Now, cut an opening for the blade-guard assembly. Use the throat plate as a template to mark the opening on the insert, separate the insert blank from the throat plate, and then remove the waste with a bandsaw or jigsaw. Next, bore a finger hole with a 1-in.-dia. Forstner bit. This hole makes it easier to remove the insert.

Shim a low insert

Check for level. The insert should be flush with the saw table. Use a steel ruler to check for high and low spots.

Easy fix for low spots. The plate is supported by a lip or tabs in the saw’s throat opening. Apply tape to the low spots to raise the insert flush with the saw table.

Rabbet an insert that’s too high

Lowering an insert is a three-step process: Determine the depth, mark the depth, and cut the rabbet.

A precise measurement. With the blank in the throat, use a combination square to find how deep the rabbet needs to be.

Lay out the cut. Slide the square against the bottom of the insert and mark a line around its edge.

Cut to the line. Take 1⁄16-in. passes with a rabbeting bit, and check the insert in the throat after each pass. If you take off too much, just use tape to raise it up.

Check for level

Typically, the throat plate is supported by a small lip or tabs inside the tablesaw throat. Your insert should be flush to the saw table when it rests on that lip.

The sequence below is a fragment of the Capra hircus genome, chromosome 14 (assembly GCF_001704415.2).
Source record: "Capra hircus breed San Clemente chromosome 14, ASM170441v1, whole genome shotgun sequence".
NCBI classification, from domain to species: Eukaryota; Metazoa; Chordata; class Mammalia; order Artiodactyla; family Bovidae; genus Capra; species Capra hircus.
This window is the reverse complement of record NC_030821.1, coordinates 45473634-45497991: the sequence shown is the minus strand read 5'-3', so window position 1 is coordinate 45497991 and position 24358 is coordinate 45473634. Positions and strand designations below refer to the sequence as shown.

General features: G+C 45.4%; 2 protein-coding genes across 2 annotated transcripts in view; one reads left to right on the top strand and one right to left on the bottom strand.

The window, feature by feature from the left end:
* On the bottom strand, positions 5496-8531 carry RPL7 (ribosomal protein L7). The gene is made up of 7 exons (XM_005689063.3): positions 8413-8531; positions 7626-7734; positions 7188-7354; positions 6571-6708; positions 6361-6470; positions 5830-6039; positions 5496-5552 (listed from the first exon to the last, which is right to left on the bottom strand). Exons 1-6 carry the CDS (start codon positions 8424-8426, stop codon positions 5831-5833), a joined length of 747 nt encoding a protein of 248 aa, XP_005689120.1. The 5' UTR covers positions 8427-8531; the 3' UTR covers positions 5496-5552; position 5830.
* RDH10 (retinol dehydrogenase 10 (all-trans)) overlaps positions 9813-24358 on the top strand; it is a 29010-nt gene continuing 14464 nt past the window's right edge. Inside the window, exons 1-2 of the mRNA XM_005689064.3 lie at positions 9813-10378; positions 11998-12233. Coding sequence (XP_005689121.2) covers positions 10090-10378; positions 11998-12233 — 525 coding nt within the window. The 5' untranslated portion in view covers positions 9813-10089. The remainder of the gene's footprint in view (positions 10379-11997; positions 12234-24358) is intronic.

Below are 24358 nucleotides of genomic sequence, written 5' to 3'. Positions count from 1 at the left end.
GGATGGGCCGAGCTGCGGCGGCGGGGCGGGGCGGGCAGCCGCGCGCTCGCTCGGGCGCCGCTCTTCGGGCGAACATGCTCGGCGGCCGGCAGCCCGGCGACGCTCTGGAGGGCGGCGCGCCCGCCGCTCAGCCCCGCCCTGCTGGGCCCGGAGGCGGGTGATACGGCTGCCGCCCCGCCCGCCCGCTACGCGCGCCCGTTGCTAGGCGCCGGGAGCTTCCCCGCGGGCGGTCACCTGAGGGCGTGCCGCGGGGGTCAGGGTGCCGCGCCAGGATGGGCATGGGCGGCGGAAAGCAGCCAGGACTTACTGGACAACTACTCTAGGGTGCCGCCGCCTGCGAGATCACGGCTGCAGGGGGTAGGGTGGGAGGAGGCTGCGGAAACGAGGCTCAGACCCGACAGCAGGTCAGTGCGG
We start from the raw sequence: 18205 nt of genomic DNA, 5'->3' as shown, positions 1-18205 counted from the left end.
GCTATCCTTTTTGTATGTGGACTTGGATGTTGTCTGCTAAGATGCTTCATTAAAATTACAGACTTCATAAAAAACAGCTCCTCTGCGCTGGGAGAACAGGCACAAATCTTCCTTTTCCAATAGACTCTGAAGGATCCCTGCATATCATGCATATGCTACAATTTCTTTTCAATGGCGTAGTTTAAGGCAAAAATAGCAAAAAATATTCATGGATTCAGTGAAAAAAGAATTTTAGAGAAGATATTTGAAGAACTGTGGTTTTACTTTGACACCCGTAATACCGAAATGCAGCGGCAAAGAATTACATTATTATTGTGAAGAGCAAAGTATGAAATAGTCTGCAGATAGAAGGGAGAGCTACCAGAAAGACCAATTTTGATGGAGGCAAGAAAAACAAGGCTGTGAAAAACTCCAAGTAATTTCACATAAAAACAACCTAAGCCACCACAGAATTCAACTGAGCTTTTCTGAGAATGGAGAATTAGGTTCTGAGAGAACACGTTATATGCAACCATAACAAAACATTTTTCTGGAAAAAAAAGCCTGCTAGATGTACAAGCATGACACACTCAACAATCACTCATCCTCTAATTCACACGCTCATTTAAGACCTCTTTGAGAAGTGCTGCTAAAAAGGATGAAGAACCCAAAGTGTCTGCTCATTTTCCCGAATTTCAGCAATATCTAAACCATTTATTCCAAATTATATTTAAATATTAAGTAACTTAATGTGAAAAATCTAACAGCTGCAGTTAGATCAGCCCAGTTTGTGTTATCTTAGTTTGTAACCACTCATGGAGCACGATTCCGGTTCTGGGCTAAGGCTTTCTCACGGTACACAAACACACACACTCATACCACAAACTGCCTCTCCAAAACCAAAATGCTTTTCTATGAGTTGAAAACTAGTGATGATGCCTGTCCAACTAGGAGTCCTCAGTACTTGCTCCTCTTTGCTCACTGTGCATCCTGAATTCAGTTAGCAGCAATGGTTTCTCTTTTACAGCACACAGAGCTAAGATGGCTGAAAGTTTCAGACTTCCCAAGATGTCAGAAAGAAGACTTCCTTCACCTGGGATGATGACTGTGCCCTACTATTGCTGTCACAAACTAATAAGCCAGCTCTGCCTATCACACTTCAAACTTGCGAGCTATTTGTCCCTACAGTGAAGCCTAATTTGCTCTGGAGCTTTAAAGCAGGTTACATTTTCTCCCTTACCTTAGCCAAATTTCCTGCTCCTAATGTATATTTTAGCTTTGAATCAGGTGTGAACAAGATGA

Place the insert into the saw’s throat and use a straightedge to test for level. An insert that’s too low is easy to fix. Just add some painter’s tape at the low spots to raise it up.

An insert that’s too high needs a rabbet routed around its underside. It should be wide enough to clear the lip and deep enough to bring the insert flush with the saw table.

Use a router and a bearing-guided rabbeting bit to cut the rabbet. Rout no deeper than 1⁄16 in. on each pass.

Install a “lock”

It’s important to add a “lock” at the back so the blade won’t lift up the throat plate. A fender washer attached in a recess on the underside of the insert makes a good lock. The washer slides under the throat’s edge and prevents it from pulling up.

This may not work for your saw. Some throats require a pin-sized arm that sticks out the back of the insert. If yours does, then use either a brad nail or screw as a lock.
Add a few coats of shellac or varnish to give the insert a smooth surface and some wear protection.

Two types of locks. On some saws, a fender washer fits under the throat’s edge. Others need a brad or screw.